Epic fantasy is the one genre of storytelling that Hollywood has never been able to master. Before Lord of the Rings, there was a scant handful — Willow, The Princess Bride, and Ladyhawke nearly exhaust the list for the last three decades — of live-action fantasy films that even attained cinematic mediocrity. Of these, only The Princess Bride, with its quirky one-liners and odd commingling of the modern and medieval, achieved something approaching cult appeal. Until very recently, fantasy was perceived to be box-office poison (“Never act with children or dragons” goes the adage), and filmmakers stayed away from tried-and-true literary classics like the works of Tolkien and Lewis.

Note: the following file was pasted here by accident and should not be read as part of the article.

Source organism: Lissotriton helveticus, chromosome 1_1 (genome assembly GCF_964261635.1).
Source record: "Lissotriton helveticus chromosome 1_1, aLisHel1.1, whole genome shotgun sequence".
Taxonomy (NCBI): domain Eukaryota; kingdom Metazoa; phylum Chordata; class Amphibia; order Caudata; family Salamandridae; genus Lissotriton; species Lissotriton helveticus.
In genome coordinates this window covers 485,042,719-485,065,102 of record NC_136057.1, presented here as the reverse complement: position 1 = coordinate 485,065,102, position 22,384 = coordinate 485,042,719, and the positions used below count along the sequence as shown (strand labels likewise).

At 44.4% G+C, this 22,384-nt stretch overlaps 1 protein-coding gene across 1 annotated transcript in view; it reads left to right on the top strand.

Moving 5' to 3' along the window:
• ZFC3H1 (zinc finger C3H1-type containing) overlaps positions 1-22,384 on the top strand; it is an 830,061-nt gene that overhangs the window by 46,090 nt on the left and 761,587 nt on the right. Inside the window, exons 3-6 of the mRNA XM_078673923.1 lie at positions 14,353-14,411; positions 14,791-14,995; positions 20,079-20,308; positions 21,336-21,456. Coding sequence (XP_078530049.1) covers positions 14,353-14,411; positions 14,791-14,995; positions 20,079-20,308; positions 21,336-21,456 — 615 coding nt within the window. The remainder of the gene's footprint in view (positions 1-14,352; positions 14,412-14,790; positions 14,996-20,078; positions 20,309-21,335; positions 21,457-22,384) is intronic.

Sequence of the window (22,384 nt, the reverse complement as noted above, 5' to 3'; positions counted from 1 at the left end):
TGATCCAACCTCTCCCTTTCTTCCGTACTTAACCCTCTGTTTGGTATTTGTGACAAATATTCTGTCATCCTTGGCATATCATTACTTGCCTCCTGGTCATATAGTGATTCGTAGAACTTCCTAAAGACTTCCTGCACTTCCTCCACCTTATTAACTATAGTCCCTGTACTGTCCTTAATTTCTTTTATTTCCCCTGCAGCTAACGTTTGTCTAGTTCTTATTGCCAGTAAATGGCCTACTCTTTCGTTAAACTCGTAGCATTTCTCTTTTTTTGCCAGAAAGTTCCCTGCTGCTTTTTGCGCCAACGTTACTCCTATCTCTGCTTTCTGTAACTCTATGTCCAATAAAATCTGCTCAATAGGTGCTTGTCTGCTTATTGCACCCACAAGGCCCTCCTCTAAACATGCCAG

I have a vivid personal memory of my father banging his fist on the kitchen table, angered because of the way numerous politicians and media pundits were trashing Senator Joseph McCarthy. “I know he’s right and these characters are covering up for their communist friends,” said my dad.
One thing about politicians and even pundits: all their stands are courageous, if they do say so themselves. Mitt Romney, during his ill fated presidential campaign, ran an ad in which he (or rather the narrator) said that while it may be politically incorrect to say so, Mitt Romney believes in a strong America.
People should understand the lethal danger of allowing themselves to be disarmed and therefore at the mercy of the lawless — whether the criminals are thugs prowling the streets or despots haunting the halls of government.
This understanding came to me at great personal cost, and I hope that good people across our nation can learn this lesson in a less painful way.